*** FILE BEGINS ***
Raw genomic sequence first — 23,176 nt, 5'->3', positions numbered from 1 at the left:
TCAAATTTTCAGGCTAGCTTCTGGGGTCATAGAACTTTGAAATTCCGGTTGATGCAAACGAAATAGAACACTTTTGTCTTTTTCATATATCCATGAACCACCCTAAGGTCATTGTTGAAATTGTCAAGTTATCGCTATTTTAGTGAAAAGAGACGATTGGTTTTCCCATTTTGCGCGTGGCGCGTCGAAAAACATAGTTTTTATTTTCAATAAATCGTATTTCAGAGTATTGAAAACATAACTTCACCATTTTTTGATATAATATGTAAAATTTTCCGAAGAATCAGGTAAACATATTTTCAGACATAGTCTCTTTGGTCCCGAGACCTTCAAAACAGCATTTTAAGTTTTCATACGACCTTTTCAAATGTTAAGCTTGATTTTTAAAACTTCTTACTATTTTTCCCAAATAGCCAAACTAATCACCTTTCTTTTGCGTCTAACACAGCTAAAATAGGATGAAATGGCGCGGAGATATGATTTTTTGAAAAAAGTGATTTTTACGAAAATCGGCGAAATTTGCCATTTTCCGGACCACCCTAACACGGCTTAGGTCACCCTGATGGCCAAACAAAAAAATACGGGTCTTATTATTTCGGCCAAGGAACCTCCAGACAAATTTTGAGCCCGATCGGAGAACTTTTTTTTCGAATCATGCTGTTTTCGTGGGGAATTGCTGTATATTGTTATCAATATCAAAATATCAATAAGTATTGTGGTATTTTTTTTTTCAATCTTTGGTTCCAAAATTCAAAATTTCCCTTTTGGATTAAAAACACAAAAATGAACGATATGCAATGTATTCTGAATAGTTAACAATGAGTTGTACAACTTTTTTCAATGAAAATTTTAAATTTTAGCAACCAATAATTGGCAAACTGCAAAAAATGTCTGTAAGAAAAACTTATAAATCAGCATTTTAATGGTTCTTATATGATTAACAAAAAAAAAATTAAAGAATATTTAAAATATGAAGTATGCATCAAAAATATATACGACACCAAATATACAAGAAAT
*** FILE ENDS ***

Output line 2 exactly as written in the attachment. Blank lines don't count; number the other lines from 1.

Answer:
TCAAATTTTCAGGCTAGCTTCTGGGGTCATAGAACTTTGAAATTCCGGTTGATGCAAACGAAATAGAACACTTTTGTCTTTTTCATATATCCATGAACCACCCTAAGGTCATTGTTGAAATTGTCAAGTTATCGCTATTTTAGTGAAAAGAGACGATTGGTTTTCCCATTTTGCGCGTGGCGCGTCGAAAAACATAGTTTTTATTTTCAATAAATCGTATTTCAGAGTATTGAAAACATAACTTCACCATTTTTTGATATAATATGTAAAATTTTCCGAAGAATCAGGTAAACATATTTTCAGACATAGTCTCTTTGGTCCCGAGACCTTCAAAACAGCATTTTAAGTTTTCATACGACCTTTTCAAATGTTAAGCTTGATTTTTAAAACTTCTTACTATTTTTCCCAAATAGCCAAACTAATCACCTTTCTTTTGCGTCTAACACAGCTAAAATAGGATGAAATGGCGCGGAGATATGATTTTTTGAAAAAAGTGATTTTTACGAAAATCGGCGAAATTTGCCATTTTCCGGACCACCCTAACACGGCTTAGGTCACCCTGATGGCCAAACAAAAAAATACGGGTCTTATTATTTCGGCCAAGGAACCTCCAGACAAATTTTGAGCCCGATCGGAGAACTTTTTTTTCGAATCATGCTGTTTTCGTGGGGAATTGCTGTATATTGTTATCAATATCAAAATATCAATAAGTATTGTGGTATTTTTTTTTTCAATCTTTGGTTCCAAAATTCAAAATTTCCCTTTTGGATTAAAAACACAAAAATGAACGATATGCAATGTATTCTGAATAGTTAACAATGAGTTGTACAACTTTTTTCAATGAAAATTTTAAATTTTAGCAACCAATAATTGGCAAACTGCAAAAAATGTCTGTAAGAAAAACTTATAAATCAGCATTTTAATGGTTCTTATATGATTAACAAAAAAAAAATTAAAGAATATTTAAAATATGAAGTATGCATCAAAAATATATACGACACCAAATATACAAGAAAT